I used a foot and a half of shavings as a base for the bedding, and topped it with a little straw - the bedding was spot-picked daily, and stirred lightly. A bucket of peat moss was stirred into the shavings to prevent ammonia formation.

    Oh, and it easily accommodated eleven Runner ducks.
     
    Last edited: Dec 29, 2015
  7. N F C

    N F C Home in WY Premium Member

    33,502
    8,595
    616
    Dec 12, 2013
    Wyoming
    I like the drop ceiling to help with ventilation and the vinyl sheeting on the floor. And the peat moss to help with ammonia is a new idea to me.

    Thanks Amiga!
     
  8. WVduckchick

    WVduckchick For The Birds! Premium Member

    28,875
    11,841
    631
    Feb 9, 2015
    West Virginia
    My Coop
    Also keep in mind that ducks are much (MUCH) messier with their water than chicks are. Something raised with wire under the waterers that allows for cleaning out the pan underneath helps keep the bedding from soaking up so much. This is if you plan to have their drinking water inside too. They will have the water from the pool all over too! Just thoughts...

    I'm excited for you to have ducks too! :)
     
  9. N F C

    N F C Home in WY Premium Member

    33,502
    8,595
    616
    Dec 12, 2013
    Wyoming
    Once they are grown, I was thinking of keeping the feed and drinking water directly across from where their house will be located inside the greenhouse. Will they be alright without water actually inside their house? They wouldn't be spending much time in their house, it's just for sleeping in. I want to use an auto-door to open the house up for them so they don't have to wait for me (although I'm always outside early).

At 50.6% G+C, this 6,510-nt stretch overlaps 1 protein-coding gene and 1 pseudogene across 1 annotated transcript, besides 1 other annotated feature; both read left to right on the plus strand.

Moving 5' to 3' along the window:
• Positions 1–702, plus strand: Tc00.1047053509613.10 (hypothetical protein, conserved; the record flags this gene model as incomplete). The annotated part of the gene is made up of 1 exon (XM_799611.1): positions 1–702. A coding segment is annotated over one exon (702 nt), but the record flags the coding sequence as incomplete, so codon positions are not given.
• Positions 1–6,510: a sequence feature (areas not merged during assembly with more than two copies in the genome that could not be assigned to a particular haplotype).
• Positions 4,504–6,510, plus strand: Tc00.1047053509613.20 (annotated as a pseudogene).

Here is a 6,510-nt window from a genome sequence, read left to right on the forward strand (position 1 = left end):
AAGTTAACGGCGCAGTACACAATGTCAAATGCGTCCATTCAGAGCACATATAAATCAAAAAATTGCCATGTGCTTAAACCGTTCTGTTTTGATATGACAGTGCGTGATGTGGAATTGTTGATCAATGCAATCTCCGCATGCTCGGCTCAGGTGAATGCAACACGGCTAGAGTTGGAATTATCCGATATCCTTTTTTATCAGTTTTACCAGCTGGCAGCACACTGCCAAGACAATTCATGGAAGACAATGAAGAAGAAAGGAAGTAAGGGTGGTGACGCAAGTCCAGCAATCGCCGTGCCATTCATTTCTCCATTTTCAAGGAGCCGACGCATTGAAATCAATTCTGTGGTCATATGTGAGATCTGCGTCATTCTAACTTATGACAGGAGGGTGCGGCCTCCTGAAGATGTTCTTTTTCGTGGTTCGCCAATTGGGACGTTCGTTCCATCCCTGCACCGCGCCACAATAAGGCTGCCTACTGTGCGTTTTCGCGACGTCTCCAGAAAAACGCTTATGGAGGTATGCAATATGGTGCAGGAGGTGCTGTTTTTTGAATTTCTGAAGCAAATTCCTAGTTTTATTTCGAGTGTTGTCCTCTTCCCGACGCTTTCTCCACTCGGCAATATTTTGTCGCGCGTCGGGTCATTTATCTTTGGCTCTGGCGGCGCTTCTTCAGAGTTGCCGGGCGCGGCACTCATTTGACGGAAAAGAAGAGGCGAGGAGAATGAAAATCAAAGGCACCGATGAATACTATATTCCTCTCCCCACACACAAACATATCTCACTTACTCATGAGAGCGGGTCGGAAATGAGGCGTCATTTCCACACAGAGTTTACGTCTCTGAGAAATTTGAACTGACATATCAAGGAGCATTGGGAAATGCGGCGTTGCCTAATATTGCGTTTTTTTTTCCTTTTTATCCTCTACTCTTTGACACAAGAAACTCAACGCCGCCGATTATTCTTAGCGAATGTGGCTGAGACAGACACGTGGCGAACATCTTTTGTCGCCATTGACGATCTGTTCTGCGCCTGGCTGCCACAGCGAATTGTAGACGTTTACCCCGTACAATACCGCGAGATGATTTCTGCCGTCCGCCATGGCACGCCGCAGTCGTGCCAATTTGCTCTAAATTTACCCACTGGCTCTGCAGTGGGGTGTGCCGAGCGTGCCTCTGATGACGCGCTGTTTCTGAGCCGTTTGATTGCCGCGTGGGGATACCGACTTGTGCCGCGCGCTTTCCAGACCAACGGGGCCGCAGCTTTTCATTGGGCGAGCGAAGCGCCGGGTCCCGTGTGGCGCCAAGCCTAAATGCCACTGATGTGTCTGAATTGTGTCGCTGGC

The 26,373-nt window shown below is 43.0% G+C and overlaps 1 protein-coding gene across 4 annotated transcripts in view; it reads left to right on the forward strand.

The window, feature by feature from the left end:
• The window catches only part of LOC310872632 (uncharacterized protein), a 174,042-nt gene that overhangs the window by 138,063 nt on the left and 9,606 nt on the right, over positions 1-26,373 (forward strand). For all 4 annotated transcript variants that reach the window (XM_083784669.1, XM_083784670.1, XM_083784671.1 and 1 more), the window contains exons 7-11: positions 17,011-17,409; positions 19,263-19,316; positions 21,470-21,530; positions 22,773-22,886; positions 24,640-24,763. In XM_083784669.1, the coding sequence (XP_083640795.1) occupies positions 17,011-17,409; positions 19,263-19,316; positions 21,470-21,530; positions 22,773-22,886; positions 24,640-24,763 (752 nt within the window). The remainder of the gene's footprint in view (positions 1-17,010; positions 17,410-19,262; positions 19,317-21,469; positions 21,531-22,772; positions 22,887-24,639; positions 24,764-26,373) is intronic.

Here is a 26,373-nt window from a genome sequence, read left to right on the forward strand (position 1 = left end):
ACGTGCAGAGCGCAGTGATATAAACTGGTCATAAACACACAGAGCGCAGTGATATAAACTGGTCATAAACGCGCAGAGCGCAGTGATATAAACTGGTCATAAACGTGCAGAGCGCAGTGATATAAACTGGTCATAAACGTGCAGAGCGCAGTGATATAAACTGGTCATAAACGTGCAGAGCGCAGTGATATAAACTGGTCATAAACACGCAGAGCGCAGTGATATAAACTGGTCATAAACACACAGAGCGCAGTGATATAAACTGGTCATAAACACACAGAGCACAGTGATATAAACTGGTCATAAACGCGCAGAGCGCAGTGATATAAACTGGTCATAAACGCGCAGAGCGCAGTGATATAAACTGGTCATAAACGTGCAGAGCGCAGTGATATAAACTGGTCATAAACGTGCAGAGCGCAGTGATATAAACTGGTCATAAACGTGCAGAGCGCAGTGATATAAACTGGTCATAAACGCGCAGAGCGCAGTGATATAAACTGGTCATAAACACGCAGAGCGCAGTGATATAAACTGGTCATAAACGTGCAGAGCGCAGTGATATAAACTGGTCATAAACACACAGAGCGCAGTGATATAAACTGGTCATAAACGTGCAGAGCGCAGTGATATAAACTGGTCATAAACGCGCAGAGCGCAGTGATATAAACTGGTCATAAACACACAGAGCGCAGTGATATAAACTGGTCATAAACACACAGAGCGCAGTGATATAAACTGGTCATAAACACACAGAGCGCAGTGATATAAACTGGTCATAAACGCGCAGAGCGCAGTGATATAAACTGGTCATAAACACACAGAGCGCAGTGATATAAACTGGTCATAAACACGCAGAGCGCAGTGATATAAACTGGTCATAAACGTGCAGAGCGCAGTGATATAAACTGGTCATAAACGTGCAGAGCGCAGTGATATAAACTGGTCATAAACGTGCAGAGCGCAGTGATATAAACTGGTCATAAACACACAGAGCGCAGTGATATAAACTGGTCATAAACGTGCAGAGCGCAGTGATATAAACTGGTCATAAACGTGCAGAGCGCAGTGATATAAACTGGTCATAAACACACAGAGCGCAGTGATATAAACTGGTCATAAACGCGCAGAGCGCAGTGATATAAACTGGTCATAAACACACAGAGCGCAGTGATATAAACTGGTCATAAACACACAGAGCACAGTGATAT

While brooding them, I saw a good idea from some other posts about using milk jugs for waterers and sit them on top of wire racks that were on top of a pan (just like you said!) so was counting on doing that.

    Thanks for the tips WV, I'm pretty excited (ok, a lot excited) about getting them too!
     
  10. Amiga

    Amiga Overrun with Runners Premium Member

    22,962
    1,927
    471
    Jan 3, 2010
    Southern New England
    The veranda has a sand and sawdust bottom over half inch metal hardware cloth - that is where the water and food went at night. Because even here, summer nights can be really hot - so I had large enough waterers the Runners could even get into if they needed to.
     

BackYard Chickens is proudly sponsored by